[Marxism] Bolivarian revolution and the South Bronx
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Sun Oct 21 11:13:05 MDT 2007
NY Times, October 21, 2007
Soft Spot for the South Bronx
By ANNE BARNARD
Henry Lajara is mapping out where to install a rain barrel in his
manicured South Bronx backyard, to show his neighbors how they can
channel storm water to feed their gardens and keep runoff from flushing
sewage into the Bronx River.
Lenard Ramsook, 20, glides down that river in a wooden boat, teaching
local high school students how to row. He shows them the ospreys and
leaping fish that share the estuary with concrete plants and expressway
bridges, making the point that environmentalism is not just for the rich.
Across the South Bronx, residents are beginning cooperatives to create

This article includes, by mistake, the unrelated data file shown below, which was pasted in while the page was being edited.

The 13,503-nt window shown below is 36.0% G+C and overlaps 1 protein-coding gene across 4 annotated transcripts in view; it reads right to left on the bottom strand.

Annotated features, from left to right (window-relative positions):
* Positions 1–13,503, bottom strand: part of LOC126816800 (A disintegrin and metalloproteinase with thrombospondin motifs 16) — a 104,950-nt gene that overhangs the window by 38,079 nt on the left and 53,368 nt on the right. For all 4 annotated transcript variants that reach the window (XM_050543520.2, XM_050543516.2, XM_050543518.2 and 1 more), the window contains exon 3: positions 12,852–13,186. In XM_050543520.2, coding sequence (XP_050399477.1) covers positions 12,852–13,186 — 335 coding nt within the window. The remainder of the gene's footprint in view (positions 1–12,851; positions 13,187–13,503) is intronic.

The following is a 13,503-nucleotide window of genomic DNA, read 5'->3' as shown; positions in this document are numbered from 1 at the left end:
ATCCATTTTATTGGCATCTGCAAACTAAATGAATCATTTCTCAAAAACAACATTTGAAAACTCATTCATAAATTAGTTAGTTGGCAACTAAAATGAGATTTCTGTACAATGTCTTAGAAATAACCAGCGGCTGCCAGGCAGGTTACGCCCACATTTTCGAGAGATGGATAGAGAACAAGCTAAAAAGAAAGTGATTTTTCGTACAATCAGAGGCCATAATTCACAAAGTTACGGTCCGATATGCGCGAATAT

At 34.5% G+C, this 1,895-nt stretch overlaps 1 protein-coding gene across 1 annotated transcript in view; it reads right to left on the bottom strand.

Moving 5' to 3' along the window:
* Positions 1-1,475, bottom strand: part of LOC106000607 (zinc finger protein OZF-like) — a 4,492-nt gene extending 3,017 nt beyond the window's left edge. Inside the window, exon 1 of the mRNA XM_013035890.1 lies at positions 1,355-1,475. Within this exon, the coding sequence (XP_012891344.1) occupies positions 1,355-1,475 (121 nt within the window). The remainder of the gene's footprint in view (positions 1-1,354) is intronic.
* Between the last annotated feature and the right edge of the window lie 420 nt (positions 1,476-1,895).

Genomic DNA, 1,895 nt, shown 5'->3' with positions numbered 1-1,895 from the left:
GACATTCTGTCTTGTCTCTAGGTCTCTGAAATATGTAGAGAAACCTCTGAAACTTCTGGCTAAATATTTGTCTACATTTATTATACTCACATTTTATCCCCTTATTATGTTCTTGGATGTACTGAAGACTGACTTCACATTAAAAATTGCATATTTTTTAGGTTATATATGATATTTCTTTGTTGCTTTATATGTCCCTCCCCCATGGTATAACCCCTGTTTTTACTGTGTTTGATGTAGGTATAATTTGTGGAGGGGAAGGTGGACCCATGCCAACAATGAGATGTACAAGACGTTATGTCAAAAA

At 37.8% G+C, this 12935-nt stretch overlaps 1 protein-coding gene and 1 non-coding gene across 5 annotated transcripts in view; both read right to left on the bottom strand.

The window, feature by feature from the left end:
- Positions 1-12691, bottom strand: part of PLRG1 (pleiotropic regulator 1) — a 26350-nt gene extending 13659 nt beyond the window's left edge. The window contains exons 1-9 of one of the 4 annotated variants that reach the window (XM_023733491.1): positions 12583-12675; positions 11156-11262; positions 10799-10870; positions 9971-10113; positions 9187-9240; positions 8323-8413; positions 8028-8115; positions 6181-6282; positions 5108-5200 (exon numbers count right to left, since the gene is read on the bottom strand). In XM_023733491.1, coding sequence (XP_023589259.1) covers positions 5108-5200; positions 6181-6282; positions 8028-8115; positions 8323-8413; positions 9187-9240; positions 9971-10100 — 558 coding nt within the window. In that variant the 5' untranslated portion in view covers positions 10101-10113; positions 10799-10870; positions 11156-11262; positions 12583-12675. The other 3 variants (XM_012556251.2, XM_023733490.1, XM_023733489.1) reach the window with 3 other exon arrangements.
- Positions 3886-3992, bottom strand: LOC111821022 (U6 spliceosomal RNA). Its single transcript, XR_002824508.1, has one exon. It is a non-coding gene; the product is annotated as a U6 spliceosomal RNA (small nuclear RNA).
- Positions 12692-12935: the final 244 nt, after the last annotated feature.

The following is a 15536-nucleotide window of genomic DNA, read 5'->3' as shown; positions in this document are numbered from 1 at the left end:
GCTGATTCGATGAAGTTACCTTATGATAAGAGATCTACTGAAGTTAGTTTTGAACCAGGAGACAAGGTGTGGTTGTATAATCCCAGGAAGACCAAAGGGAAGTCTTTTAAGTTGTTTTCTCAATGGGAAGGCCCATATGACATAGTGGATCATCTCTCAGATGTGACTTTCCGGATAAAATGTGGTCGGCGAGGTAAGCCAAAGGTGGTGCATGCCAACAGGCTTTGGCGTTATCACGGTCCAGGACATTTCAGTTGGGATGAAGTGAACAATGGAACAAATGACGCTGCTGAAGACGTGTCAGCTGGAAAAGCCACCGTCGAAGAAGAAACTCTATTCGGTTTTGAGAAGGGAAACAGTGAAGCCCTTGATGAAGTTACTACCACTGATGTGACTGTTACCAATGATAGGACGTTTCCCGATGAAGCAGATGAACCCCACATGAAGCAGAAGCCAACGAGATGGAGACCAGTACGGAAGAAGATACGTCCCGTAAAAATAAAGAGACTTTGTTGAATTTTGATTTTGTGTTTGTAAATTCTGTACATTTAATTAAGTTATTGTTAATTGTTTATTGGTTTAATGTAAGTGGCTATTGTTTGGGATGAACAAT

jobs and tend to their communities’ social needs and physical health.
One will recycle demolition debris. Another sells fruit and vegetables.
A third will provide child care for working families.
Behind all these projects is a man who has called President Bush “the
devil,” embraced Iran’s firebrand leader as a fellow crusader against
“the U.S. empire,” and vowed to help the poor and disenfranchised
everywhere, even — or, perhaps, especially — in the world’s most
That man, Hugo Chávez, the president of Venezuela, began his love affair
with the Bronx during a visit in 2005. Since then, he and his socialist
government have funneled millions of dollars of aid to the South Bronx,
home to New York’s poorest Congressional district, through Citgo
Petroleum, the American subsidiary of Venezuela’s state-owned oil company.